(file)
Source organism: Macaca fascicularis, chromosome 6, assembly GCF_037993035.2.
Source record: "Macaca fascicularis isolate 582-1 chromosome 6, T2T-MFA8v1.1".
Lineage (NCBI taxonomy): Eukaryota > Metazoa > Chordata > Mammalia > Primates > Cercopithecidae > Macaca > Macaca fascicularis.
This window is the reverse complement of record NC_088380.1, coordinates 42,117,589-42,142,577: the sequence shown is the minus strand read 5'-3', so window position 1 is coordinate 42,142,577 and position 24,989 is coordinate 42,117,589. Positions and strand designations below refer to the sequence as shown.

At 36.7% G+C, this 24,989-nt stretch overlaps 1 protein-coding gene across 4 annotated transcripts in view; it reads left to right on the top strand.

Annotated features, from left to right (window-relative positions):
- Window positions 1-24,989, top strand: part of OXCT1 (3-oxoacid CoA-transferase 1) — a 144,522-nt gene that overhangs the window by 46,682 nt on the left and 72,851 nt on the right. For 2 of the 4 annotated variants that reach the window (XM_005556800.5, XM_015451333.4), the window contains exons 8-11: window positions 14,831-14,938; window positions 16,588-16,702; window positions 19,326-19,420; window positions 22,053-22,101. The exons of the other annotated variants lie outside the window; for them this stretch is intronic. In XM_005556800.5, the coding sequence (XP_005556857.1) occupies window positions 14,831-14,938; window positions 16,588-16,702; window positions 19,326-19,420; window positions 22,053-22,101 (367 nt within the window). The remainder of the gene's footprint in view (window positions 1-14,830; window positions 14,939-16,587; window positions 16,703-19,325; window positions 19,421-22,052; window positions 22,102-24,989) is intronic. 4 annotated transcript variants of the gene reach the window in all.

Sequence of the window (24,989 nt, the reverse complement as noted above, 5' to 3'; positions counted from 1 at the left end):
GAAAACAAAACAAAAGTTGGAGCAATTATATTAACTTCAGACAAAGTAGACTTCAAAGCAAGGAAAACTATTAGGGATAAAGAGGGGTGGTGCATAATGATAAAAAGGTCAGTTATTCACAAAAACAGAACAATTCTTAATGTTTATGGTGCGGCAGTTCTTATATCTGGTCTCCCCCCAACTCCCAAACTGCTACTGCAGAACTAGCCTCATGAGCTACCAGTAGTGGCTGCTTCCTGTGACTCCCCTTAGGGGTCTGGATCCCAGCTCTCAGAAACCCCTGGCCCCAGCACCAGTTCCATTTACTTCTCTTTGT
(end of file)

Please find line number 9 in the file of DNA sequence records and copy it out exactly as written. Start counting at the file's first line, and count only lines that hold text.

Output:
GAAAACAAAACAAAAGTTGGAGCAATTATATTAACTTCAGACAAAGTAGACTTCAAAGCAAGGAAAACTATTAGGGATAAAGAGGGGTGGTGCATAATGATAAAAAGGTCAGTTATTCACAAAAACAGAACAATTCTTAATGTTTATGGTGCGGCAGTTCTTATATCTGGTCTCCCCCCAACTCCCAAACTGCTACTGCAGAACTAGCCTCATGAGCTACCAGTAGTGGCTGCTTCCTGTGACTCCCCTTAGGGGTCTGGATCCCAGCTCTCAGAAACCCCTGGCCCCAGCACCAGTTCCATTTACTTCTCTTTGT